These cranes had to be disassembled and transported down via elevator at the end of construction. Each tower would contain 97 passenger elevators capable of transporting weights of up to 10,000 pounds at speeds of up to 1,600 feet per minute when completed.
The total number of elevators in both towers is 197. They were all made by Otis Elevator Company and each one was 36 feet long with a capacity of up to 10 passengers at a time. The trade center also contained several freight elevators which were not included in this calculation.
Elevators were originally used as fire escapes but that is where they used them later after the fire safety regulations became strict so they could bring more people to their floors.
The need for multiple elevators came from the fact that some floors of the building were required by law to have an emergency exit on every floor. These legal requirements are called "fire doors" and each one weighs hundreds of pounds. Removing enough weight from the floor to open a door would cause other floors without such exits to become dangerously light-weight.
When the towers were being built, fire safety procedures were still being developed so there were many questions about how well they would hold up in a real fire.
130 feet tall Despite the fact that elevator rides have always been free, the issuing of these permits as a remembrance has become a local custom. The present elevator was built using 751 tons of concrete and steel, is 130 feet tall, and passengers can reach the top in 15 seconds. It is located in the heart of downtown Oregon City, behind the Old Courthouse site.
The elevator was designed by William H. Steele and opened in 1907. It was originally painted red, white, and blue, but this was changed to black, white, and silver after World War II. In 1969, when new laws were passed requiring buildings over 4 stories high in Oregon city to have fire escapes, the elevator became obsolete and lost its ability to move people from one floor to the next. Thus, it stopped operating that year. In 1973, the Portland-based firm of McMenamin, Cain & Associates was hired to design a replacement elevator. The new machine was to be able to lift 70 people at a time and use radar sensors instead of counterweights to determine how many people are on board. It also required less maintenance than the old one.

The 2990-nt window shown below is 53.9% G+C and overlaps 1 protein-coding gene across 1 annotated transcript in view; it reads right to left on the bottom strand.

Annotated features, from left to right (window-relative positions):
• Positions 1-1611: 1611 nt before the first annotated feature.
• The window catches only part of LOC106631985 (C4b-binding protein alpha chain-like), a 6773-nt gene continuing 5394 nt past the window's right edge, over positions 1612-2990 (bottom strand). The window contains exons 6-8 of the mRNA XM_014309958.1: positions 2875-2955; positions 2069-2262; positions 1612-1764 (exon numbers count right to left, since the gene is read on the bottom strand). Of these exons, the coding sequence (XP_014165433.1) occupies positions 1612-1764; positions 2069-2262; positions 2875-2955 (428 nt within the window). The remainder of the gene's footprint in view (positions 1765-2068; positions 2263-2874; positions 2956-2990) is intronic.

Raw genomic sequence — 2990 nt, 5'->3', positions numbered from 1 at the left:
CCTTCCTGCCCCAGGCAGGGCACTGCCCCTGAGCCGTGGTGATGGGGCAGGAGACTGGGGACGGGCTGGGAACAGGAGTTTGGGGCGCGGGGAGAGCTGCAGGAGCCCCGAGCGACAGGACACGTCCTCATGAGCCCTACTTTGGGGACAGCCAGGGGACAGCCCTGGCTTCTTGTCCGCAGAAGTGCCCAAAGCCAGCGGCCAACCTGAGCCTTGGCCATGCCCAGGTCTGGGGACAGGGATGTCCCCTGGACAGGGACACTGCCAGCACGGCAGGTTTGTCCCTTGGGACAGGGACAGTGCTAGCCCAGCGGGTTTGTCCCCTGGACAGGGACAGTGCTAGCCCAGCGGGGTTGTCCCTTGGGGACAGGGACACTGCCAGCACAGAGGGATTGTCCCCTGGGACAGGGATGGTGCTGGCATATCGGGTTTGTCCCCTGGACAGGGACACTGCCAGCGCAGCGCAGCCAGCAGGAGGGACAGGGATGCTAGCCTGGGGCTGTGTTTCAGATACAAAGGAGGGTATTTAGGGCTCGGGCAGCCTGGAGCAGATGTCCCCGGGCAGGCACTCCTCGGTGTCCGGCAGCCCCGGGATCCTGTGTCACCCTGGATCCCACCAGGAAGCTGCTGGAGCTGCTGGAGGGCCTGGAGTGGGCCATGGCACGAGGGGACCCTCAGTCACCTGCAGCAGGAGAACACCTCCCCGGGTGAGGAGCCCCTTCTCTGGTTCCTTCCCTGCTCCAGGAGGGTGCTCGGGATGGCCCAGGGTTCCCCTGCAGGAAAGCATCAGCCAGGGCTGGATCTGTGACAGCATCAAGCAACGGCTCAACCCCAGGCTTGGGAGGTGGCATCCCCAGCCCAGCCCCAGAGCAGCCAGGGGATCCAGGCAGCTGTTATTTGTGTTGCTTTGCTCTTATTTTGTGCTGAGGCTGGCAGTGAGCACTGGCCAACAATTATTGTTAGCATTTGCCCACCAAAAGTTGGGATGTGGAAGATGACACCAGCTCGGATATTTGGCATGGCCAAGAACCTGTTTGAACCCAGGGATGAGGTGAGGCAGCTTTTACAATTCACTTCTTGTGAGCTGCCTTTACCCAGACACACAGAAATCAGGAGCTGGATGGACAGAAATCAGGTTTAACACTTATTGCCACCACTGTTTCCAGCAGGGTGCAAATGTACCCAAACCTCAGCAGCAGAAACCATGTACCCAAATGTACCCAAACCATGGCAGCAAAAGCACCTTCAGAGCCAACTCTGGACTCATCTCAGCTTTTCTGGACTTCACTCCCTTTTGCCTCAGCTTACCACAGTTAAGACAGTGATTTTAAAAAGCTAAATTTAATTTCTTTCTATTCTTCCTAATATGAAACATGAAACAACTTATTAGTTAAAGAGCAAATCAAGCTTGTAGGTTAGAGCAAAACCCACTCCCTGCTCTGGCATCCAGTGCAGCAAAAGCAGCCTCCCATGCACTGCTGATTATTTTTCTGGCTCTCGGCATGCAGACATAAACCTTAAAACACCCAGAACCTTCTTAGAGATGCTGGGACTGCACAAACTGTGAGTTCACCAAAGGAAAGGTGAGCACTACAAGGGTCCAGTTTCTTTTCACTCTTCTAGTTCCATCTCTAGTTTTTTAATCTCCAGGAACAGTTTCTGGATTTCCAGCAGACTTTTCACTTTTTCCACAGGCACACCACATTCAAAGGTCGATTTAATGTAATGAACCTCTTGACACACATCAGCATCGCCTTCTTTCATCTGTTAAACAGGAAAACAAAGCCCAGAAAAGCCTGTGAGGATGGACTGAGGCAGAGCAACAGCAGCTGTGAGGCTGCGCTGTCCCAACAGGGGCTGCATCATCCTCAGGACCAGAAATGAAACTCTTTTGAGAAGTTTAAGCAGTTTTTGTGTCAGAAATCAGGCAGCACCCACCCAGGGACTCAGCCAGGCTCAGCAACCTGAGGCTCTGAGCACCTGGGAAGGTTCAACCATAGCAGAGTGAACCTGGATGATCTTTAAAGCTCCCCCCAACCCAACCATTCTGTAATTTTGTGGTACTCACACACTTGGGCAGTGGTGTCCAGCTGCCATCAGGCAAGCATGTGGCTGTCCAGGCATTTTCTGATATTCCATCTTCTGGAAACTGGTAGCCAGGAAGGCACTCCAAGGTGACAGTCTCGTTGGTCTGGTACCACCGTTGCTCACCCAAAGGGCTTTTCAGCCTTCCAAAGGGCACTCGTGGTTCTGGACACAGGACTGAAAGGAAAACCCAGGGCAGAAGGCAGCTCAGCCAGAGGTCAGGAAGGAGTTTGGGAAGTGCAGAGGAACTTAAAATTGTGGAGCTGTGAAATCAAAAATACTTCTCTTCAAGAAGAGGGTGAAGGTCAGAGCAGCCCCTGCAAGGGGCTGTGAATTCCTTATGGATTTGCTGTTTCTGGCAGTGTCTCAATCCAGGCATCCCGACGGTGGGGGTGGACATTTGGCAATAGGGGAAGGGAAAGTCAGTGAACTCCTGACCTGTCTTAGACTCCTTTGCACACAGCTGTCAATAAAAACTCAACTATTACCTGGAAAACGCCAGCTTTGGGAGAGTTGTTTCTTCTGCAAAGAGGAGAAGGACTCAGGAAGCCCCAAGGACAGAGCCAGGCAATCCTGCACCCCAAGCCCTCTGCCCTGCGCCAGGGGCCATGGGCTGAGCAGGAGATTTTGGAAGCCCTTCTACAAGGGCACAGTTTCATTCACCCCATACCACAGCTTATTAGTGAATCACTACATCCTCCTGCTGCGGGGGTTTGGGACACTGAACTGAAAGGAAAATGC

The new elevator began operating in 1977, and since then it has been upgraded so it can lift up to 140 pounds per square foot. This makes it capable of lifting up to 14 people at a time.
The normal elevator has a capacity of 1,000 to 2,000 pounds and can hold at least four or five people, but the real answer will depend on the physical dimensions of your lift. A home elevator is usually intended to transport one or two persons. There are also large commercial elevators that can carry up to 100 people at a time.
The maximum number of people that an elevator can safely hold depends on several factors such as door width, floor spacing, etc. Most elevators are designed to safely hold six people back-to-back. Any more than this and you risk causing discomfort for those behind you or having to wait longer than expected for help to arrive.
In general, if you're able to stand upright and comfortably fit between the doors when they are open then you should be fine. The lift can always be pressurized with air if need be. However, if you find that you have to duck down a little when getting in or out then you should consider whether it's safe to ride together as a group.
The only real limit to how many people can use an elevator is the size of the car. Standard elevators come in three sizes: small, which can hold about six people; medium, which can hold about eight people; and large, which can hold about twelve people.